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Tap and die set


daverclasper
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There are lots of "imperial threads".  The original British threads were Whitworth.  Pipe and fine.  Known as BSW  BSP and BSF.  These all have different thread angles and the pitch is given by a number which is the number of threads per inch.  All threads are based on the size of rod they are cut into. so 5/16ths is a thread cut onto a 5/16ths rod.  The hole in the nut is less than the the diameter of the rod as bits of it have to stick into where the metal is cut away on the rod.  The imperial system is further complicated by automotive thread systems UNC and UNF probably (as I have been told) American systems.  These are the ones you will come across mostly on our traditional motors.  Things like sump and drain plugs are BSP T for taper.   The heater union on the water pump will also be BSP to make the "plumbing" standard.  The pinch bolt on a dynamo might just be UNC but I suspect its BSW.

Now this modern metric stuff is again based on the rod the thread is cut into.  M8 is cut into an 8mm rod. but the pitch is given in mm. Watch out for the pitch differences! M8 x 1 will not work well with M8 x 1.25.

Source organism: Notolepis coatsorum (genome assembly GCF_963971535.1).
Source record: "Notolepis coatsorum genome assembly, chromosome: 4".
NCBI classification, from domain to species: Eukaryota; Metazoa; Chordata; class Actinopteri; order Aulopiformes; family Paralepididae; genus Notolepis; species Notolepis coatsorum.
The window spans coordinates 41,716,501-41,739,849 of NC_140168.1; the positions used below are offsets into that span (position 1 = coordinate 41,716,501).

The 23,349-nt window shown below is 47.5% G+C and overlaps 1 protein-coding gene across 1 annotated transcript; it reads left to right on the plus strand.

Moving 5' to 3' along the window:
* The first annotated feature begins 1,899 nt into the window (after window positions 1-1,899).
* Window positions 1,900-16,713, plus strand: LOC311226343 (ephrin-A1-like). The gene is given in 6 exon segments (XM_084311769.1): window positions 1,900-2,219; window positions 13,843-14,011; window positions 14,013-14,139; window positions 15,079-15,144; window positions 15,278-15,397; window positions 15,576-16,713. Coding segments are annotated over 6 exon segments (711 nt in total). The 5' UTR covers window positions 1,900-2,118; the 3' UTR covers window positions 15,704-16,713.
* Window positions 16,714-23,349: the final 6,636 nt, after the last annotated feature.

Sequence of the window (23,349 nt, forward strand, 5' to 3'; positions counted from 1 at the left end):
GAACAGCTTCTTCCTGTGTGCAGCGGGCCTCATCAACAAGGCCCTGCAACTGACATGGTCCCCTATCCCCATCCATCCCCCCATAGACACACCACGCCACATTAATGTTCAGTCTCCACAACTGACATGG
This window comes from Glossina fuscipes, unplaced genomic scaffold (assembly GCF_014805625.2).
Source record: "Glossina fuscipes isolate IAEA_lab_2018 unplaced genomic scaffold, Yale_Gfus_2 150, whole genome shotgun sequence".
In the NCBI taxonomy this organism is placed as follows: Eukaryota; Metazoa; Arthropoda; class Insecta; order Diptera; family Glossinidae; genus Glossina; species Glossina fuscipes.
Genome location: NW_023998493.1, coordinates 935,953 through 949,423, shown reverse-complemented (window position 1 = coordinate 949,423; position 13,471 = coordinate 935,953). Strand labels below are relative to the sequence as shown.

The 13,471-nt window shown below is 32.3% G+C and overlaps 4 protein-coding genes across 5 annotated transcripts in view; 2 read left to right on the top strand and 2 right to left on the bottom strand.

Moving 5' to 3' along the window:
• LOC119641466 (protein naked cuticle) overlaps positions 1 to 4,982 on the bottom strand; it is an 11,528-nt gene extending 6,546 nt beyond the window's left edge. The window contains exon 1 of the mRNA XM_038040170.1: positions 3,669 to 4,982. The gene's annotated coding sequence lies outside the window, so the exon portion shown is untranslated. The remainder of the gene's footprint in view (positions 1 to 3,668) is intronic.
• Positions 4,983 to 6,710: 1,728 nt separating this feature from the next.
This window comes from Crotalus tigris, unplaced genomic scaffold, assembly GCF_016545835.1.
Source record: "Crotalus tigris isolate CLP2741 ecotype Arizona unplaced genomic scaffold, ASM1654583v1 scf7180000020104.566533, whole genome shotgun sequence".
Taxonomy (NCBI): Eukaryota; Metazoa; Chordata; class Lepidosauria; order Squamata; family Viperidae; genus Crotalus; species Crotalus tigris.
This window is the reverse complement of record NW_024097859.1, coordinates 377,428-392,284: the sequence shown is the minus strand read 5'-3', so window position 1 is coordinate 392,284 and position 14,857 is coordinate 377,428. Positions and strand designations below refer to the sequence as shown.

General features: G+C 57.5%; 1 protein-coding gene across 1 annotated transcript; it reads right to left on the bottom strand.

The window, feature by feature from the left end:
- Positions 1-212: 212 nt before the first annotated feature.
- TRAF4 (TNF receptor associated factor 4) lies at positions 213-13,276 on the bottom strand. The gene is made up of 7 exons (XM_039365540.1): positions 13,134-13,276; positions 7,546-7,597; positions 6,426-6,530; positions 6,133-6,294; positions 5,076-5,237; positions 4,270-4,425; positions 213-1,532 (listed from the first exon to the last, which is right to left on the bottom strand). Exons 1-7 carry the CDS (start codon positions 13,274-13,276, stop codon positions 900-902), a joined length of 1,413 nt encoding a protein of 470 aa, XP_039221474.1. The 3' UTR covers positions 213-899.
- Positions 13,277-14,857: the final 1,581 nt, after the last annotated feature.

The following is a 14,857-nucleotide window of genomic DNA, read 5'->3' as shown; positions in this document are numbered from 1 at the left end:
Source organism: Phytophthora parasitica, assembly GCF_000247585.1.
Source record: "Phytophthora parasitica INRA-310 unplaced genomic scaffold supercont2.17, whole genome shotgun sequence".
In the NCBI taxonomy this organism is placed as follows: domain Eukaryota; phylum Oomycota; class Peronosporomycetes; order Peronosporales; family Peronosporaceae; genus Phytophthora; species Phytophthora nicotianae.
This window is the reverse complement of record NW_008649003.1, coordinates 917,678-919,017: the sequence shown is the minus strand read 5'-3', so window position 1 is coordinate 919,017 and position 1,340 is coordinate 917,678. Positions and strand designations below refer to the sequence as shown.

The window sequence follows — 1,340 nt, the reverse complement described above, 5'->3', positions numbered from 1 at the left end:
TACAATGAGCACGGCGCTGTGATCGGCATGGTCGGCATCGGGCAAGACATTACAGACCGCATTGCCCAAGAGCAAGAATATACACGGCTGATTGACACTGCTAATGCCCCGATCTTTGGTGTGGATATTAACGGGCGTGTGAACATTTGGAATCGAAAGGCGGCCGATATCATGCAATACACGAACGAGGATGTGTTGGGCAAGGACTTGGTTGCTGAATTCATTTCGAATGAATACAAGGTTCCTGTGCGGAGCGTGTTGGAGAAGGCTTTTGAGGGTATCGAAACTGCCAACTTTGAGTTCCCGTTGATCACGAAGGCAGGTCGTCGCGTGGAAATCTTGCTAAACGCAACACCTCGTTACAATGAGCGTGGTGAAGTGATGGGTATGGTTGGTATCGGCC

To check compatibility of pitch lay your bolt alongside the test bolt.  If the pitch is the same they will engage.  Any  small difference will cause the bolt to ride up and not engage.

Then there's B.A. "British Association" threads used mostly for electrical work.  These, despite being British are metric!  I know, why bother having british metric?  I was so pleased when I found out these threads are used for bicyle mudguards and that the foreigners had to use british threads on their bikes.  Of course as its metric based their offworld bolts will fit.

In short you'll need to make sure that you use UNC or UNF taps and dies for the majority of you car work.  Or Rawlplugs!!

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  • 5 weeks later...

Depends what cars you are working on - my AC and Jaguar are both predominantly BSF and BSW, with all small fasteners on both cars being BA.  Engine parts tend to be a mix of UNF and UNC (unified fine and coarse).  The AC has an American engine, so I'd expect UNC threads on that, but I was a bit surprised they were so prevalent on the XK engine.  Cars from the fifties and earlier used BA liberally for small mechanical items, body fittings, everything on the dash etc.  My Series 2A Landie is also almost exclusively Whitworth and BA.

As a result I have several sets of taps and dies, mostly from http://www.tapdie.com/ .  Their range is huge and quality very good - as usual with tools, you get what you pay for.  I only use split dies, so if I'm cleaning up a thread I can screw the spreader screw in and the die takes a light cut only.  If cutting a new thread I usually do it in two or three passes until the thread fit is snug and not loose.

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On 27/09/2020 at 15:01, Prince Brainier of Meccano said:

There are lots of "imperial threads". 

Now this modern metric stuff ...